Archive for category Author: Margaret Eggleton

Landscapes (Drawing Masterclass) || Margaret Eggleton

There’s an excellent variety of material here, including buildings, water, trees, flowers and even a few people. The structure of the book is to have main chapter headings that deal with various landscape elements such as skies, water or man-made structures and then to introduce examples and vignettes before moving on to a specific project that brings everything together. As a way of proceeding, this works very well and the sense of variety is encouraging, both creatively and as a way of drawing you into the book and getting you to explore further. I do have a reservation about some of the illustrations, though. These seem a little less than sharp and I can’t decide whether it’s the reproduction, the method of working or whether they’ve somehow been reduced to a different grayscale to that in which they were made. Other titles in this generally excellent series have crisp outlines, as, indeed, are the majority of those here, so I’m not sure what’s going on.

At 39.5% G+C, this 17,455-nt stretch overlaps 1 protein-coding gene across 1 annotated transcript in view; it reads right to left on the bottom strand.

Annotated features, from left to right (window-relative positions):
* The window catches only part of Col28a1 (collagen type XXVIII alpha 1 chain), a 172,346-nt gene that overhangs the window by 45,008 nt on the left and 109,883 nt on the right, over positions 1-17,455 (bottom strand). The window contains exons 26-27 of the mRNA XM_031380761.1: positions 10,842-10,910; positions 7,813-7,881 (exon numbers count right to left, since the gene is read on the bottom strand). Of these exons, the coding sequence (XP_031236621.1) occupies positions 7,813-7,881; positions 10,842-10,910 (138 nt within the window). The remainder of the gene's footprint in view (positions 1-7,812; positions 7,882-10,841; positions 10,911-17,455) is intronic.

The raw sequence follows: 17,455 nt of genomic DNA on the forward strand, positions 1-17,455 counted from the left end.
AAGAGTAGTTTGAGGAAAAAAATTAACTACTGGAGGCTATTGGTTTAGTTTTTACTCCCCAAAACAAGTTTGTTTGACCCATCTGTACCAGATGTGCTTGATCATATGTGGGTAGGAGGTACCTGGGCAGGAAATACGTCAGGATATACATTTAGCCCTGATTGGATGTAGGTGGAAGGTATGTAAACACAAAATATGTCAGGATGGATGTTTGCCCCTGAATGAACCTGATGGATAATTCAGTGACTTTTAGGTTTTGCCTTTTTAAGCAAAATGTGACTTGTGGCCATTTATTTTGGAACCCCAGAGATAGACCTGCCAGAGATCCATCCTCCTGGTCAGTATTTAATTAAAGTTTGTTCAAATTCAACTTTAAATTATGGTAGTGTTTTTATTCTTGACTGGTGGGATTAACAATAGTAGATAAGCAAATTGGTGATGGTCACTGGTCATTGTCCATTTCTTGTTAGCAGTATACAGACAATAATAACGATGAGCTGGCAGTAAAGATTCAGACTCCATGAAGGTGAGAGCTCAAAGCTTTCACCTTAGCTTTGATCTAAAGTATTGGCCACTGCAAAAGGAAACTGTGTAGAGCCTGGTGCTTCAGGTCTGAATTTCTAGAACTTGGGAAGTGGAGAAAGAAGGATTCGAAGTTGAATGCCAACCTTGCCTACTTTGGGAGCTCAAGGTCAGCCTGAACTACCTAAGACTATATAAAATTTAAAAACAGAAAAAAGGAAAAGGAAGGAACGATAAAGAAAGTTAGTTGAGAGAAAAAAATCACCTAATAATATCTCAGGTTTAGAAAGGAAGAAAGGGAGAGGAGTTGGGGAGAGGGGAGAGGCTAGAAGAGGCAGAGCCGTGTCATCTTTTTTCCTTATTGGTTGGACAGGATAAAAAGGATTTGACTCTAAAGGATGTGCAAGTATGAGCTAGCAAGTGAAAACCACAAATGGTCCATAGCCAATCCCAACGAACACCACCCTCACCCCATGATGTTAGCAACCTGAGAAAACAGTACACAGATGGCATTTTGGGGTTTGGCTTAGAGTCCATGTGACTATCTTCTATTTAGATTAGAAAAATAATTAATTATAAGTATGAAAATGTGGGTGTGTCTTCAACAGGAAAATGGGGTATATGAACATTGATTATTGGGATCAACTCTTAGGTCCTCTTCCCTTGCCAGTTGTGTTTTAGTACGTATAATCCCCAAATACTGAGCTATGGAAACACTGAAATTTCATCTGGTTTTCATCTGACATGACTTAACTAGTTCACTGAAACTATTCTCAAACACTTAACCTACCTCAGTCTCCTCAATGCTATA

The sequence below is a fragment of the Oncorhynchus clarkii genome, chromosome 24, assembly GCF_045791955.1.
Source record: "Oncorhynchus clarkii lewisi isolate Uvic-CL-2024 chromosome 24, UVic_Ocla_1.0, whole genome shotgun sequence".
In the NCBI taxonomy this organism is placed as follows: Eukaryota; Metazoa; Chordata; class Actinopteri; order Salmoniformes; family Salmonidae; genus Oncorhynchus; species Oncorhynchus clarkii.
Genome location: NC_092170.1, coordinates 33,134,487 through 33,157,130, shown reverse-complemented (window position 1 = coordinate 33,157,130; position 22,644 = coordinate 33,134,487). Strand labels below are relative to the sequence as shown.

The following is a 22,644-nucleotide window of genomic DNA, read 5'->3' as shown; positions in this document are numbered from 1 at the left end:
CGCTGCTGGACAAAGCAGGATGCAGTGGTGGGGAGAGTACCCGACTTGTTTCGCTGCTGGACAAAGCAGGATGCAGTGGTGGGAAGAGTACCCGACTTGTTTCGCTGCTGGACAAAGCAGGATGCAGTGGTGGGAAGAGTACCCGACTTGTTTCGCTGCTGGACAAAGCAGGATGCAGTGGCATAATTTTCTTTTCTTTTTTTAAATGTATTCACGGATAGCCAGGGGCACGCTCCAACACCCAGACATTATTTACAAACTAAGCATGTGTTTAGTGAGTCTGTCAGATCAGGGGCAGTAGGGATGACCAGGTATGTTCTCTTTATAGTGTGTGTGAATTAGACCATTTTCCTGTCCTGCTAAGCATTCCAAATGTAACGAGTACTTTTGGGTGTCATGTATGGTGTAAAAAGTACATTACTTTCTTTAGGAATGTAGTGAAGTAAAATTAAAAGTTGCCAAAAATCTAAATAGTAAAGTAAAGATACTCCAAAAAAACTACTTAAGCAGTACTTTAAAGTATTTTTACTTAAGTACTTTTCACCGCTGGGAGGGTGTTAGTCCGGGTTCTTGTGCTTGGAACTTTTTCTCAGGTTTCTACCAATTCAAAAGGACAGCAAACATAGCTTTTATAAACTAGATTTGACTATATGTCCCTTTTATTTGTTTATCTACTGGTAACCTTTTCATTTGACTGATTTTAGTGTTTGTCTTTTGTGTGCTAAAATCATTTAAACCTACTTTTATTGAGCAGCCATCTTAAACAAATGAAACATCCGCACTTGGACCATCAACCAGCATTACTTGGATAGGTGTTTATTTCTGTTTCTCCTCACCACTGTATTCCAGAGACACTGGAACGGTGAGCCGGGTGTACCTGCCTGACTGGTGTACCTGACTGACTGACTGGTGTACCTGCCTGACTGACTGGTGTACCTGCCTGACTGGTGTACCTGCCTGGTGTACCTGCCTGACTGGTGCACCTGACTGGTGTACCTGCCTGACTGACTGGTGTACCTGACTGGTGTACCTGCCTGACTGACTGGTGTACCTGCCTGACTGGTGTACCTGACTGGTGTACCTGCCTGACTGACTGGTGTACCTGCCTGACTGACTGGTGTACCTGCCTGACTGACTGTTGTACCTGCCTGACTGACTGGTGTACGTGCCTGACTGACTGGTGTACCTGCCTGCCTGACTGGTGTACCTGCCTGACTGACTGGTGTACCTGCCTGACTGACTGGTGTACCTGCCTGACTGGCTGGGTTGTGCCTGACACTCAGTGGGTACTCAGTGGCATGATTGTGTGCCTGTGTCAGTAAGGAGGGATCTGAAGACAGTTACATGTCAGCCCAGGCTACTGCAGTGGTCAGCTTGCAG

It’s a worthwhile book, for all that, and should contain pretty well everything you want to know.

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Flowers (Drawing Masterclass) || Margaret Eggleton

It comes as a shock to turn the pages of this interesting guide and find a complete lack of colour. Of course there should be a clue in the title, but we’re so accustomed to colour, both in drawing and in the subject, that it just seems to be a given here. The feeling is also emphasised by the fact that the greys (because this is about line and tone) are quite dark and the images therefore quite strong.

Get past that, though, and what you have is a very nicely done and, in terms of both styles and subject matter, very varied little book. Its stumbling point though, I can’t help thinking, is going to be whether anyone is going to think, “Ah just what I wanted” or, because of its rather hard-edged appearance, “But I do quite fancy trying it”.

There’s a lot you can learn from starting with a drawing, rather than reaching immediately for the paint box; you can learn it here, and I recommend you do. I just don’t think the look and feel of the book are going to help me make my point, though.

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